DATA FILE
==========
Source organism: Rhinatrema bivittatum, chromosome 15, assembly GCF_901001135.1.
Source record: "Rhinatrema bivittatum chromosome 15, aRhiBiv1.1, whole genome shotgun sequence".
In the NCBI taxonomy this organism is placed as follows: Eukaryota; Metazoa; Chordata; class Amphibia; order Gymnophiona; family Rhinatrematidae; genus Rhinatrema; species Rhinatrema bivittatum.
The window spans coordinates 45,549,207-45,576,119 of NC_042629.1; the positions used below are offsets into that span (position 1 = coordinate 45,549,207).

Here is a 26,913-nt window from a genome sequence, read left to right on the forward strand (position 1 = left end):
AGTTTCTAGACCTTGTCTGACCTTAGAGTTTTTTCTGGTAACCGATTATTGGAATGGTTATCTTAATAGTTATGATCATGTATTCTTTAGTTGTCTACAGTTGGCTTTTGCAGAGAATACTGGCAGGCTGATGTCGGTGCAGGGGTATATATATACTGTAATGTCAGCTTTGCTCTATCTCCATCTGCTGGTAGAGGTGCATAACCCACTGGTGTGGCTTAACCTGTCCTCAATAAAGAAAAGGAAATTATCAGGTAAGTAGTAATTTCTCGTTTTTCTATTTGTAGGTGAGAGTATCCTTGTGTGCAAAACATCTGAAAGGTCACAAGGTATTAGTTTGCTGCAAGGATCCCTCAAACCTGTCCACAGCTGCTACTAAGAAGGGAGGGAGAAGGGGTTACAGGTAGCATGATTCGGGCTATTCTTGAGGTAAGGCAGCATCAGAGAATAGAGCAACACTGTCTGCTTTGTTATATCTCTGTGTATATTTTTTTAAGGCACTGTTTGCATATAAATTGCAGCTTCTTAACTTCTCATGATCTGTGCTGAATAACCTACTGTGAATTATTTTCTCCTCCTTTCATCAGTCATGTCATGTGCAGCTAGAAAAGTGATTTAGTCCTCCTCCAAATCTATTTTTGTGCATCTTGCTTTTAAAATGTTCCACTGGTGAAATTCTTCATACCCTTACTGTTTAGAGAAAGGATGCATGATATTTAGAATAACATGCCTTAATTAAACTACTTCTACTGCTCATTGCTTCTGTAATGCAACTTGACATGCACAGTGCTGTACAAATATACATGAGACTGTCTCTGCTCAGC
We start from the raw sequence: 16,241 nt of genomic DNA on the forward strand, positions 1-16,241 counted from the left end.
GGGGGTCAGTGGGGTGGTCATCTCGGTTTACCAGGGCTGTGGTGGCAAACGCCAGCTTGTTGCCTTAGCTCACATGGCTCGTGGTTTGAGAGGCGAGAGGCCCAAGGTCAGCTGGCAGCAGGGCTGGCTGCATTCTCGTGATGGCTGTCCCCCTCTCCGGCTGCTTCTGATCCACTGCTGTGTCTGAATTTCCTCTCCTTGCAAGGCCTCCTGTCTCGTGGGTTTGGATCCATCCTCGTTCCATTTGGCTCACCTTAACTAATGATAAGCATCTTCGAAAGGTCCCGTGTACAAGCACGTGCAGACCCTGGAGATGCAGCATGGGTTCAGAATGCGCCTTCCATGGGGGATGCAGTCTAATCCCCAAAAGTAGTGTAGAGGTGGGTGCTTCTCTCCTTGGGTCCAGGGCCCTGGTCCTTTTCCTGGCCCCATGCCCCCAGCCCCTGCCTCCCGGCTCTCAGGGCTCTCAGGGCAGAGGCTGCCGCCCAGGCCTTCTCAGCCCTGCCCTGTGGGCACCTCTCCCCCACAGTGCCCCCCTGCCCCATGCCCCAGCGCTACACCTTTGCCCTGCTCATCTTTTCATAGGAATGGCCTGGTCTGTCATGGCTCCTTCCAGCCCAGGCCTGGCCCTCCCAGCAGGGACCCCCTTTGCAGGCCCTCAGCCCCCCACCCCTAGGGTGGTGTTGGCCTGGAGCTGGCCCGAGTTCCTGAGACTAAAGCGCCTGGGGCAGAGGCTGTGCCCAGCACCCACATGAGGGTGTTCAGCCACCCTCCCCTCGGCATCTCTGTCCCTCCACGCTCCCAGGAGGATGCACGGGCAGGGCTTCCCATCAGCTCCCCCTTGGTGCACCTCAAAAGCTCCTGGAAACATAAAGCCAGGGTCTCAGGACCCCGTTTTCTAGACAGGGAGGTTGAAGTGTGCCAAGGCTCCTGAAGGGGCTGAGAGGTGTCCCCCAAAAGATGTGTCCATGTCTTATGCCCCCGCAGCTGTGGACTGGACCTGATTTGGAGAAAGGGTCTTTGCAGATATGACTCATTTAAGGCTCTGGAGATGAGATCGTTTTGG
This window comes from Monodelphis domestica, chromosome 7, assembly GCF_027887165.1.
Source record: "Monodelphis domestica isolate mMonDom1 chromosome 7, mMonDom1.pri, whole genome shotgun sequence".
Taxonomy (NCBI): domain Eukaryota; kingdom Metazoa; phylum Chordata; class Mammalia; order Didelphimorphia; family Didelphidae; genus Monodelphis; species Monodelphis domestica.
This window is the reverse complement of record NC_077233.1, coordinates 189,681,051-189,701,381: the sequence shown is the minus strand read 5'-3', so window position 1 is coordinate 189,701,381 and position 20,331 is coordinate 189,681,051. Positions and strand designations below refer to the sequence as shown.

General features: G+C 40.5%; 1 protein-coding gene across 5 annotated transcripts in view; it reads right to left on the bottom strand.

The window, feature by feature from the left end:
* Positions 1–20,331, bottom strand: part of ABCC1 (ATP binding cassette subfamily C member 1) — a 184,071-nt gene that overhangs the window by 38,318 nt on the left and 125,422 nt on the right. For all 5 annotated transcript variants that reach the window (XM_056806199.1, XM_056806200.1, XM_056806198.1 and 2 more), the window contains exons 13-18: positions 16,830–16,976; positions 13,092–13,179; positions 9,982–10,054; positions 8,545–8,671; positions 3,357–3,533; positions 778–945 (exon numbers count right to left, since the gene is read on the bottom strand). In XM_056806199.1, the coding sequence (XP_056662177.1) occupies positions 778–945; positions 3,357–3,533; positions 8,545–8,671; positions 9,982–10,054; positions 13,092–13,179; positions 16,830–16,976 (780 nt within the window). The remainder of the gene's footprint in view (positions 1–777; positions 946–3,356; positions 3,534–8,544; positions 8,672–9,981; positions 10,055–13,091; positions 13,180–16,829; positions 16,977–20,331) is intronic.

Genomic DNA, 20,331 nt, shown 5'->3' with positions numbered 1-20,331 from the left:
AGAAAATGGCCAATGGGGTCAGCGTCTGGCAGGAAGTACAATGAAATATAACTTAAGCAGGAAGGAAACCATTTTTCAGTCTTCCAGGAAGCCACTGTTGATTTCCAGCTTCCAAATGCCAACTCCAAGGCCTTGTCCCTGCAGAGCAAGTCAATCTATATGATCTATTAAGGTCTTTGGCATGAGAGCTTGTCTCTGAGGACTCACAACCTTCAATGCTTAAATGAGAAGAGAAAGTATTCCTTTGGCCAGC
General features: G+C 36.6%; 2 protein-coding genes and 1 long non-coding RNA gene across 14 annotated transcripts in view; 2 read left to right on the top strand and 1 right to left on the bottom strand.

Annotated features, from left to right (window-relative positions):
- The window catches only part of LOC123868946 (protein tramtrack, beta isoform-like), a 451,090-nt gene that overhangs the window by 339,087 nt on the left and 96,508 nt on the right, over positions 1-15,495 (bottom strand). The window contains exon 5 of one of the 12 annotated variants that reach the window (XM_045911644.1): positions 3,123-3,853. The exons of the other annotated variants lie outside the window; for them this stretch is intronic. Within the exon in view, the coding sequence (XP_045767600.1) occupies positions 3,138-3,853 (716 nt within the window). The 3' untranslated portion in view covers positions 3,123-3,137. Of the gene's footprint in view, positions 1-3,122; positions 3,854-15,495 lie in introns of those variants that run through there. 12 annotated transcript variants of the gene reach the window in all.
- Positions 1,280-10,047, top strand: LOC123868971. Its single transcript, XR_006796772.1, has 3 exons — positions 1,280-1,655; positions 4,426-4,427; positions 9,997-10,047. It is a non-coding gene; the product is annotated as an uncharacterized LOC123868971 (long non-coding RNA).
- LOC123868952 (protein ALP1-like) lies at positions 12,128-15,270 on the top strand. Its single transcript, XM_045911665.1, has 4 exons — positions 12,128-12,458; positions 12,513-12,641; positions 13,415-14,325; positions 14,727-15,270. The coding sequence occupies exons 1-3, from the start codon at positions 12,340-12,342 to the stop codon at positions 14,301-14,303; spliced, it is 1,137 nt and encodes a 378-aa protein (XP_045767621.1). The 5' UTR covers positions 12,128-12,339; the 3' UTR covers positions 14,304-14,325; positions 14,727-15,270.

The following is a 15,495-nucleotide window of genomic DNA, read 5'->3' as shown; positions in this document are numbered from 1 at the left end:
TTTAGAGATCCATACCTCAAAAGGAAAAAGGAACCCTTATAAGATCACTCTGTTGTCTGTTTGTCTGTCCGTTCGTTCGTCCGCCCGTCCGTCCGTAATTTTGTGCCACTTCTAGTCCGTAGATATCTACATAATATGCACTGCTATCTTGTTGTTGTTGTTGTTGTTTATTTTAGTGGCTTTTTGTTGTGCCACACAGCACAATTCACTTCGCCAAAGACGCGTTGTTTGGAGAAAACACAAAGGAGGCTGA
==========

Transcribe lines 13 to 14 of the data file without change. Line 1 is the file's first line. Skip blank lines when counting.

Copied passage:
General features: G+C 40.5%; 1 protein-coding gene across 5 annotated transcripts in view; it reads right to left on the bottom strand.

The window, feature by feature from the left end: